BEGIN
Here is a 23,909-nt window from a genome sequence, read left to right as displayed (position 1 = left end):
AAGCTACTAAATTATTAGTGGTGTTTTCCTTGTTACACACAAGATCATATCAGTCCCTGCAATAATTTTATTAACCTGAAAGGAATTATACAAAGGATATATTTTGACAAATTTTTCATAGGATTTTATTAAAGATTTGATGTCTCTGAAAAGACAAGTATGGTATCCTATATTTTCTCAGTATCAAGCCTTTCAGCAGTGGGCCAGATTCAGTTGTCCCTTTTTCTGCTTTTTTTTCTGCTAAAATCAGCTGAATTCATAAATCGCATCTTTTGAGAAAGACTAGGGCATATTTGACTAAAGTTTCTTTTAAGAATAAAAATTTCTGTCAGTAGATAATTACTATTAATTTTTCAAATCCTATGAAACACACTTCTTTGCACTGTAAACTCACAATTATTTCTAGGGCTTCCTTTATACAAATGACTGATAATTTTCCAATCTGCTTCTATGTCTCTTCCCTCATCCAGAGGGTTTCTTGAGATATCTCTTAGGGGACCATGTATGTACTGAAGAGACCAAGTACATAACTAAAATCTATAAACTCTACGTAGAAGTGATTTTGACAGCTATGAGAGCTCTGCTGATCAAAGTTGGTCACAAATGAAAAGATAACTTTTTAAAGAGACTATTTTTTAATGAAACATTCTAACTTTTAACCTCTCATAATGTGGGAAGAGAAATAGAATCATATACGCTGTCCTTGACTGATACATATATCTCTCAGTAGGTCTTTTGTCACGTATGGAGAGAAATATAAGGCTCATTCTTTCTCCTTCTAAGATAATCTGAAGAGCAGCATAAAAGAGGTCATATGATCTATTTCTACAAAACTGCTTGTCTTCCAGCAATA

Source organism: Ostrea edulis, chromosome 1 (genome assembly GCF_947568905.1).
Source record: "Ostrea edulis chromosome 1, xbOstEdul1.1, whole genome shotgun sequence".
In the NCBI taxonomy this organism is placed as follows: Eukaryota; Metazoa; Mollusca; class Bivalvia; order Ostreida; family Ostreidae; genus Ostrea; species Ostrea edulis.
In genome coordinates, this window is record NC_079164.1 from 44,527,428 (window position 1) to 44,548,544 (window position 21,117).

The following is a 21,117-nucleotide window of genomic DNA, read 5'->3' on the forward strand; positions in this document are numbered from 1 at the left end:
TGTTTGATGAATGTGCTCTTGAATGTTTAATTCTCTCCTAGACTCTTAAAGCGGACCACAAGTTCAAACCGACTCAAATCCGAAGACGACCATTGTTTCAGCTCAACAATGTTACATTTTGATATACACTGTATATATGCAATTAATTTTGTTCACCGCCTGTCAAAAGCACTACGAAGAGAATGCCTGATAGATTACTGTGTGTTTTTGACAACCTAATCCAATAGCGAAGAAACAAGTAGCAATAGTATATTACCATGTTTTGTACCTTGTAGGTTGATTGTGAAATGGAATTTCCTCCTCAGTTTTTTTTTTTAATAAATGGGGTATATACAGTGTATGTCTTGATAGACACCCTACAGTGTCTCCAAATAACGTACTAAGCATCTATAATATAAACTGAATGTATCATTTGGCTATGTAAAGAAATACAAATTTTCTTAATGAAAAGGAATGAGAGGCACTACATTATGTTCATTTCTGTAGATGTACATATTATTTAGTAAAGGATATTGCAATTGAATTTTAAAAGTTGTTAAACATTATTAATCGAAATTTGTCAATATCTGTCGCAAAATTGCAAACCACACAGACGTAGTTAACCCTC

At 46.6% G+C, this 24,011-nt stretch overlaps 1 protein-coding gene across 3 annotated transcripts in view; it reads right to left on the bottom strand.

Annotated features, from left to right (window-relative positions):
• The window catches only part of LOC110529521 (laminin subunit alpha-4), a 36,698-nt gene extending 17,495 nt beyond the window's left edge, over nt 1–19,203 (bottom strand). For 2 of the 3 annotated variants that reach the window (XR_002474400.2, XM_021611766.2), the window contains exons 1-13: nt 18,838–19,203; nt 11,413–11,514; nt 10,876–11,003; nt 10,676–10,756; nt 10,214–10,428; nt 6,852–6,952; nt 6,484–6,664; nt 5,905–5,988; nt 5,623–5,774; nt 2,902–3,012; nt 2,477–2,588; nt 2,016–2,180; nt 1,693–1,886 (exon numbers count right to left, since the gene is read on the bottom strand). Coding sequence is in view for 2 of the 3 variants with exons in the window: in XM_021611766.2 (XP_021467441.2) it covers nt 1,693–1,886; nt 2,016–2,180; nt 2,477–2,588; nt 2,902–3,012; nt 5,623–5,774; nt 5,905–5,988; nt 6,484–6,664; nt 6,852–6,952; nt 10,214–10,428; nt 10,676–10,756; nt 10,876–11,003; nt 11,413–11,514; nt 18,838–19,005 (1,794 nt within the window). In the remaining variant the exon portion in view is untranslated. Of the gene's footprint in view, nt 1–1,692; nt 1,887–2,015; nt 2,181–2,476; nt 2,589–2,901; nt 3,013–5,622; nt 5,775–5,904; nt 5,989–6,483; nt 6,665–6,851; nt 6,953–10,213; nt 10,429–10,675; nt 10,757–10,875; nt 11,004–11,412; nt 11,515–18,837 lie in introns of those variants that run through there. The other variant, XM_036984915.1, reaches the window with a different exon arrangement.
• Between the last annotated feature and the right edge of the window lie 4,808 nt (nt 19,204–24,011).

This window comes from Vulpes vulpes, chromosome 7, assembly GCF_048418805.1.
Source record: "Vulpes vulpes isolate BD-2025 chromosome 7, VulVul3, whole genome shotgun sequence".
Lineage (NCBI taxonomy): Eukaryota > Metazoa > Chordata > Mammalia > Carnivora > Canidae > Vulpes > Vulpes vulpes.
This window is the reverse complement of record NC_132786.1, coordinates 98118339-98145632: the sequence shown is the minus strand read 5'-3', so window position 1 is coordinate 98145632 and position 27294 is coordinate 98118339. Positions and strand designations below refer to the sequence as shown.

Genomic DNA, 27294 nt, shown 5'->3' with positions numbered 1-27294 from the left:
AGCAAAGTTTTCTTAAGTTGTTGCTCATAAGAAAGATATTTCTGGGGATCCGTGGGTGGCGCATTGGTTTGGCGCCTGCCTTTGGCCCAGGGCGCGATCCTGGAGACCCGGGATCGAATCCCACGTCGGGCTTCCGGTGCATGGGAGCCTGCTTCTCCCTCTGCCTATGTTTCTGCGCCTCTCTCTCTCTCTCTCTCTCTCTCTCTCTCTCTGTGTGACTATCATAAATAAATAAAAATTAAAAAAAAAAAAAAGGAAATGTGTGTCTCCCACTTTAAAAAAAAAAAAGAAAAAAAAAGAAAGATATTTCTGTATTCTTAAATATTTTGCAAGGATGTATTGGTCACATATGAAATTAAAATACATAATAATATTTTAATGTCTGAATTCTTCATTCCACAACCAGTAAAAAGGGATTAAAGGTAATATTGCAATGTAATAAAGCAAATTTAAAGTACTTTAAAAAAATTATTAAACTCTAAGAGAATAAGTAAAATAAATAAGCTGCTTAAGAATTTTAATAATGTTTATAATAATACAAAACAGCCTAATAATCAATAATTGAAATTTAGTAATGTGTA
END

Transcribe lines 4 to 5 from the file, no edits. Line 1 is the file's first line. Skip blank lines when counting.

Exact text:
Source record: "Ostrea edulis chromosome 1, xbOstEdul1.1, whole genome shotgun sequence".
In the NCBI taxonomy this organism is placed as follows: Eukaryota; Metazoa; Mollusca; class Bivalvia; order Ostreida; family Ostreidae; genus Ostrea; species Ostrea edulis.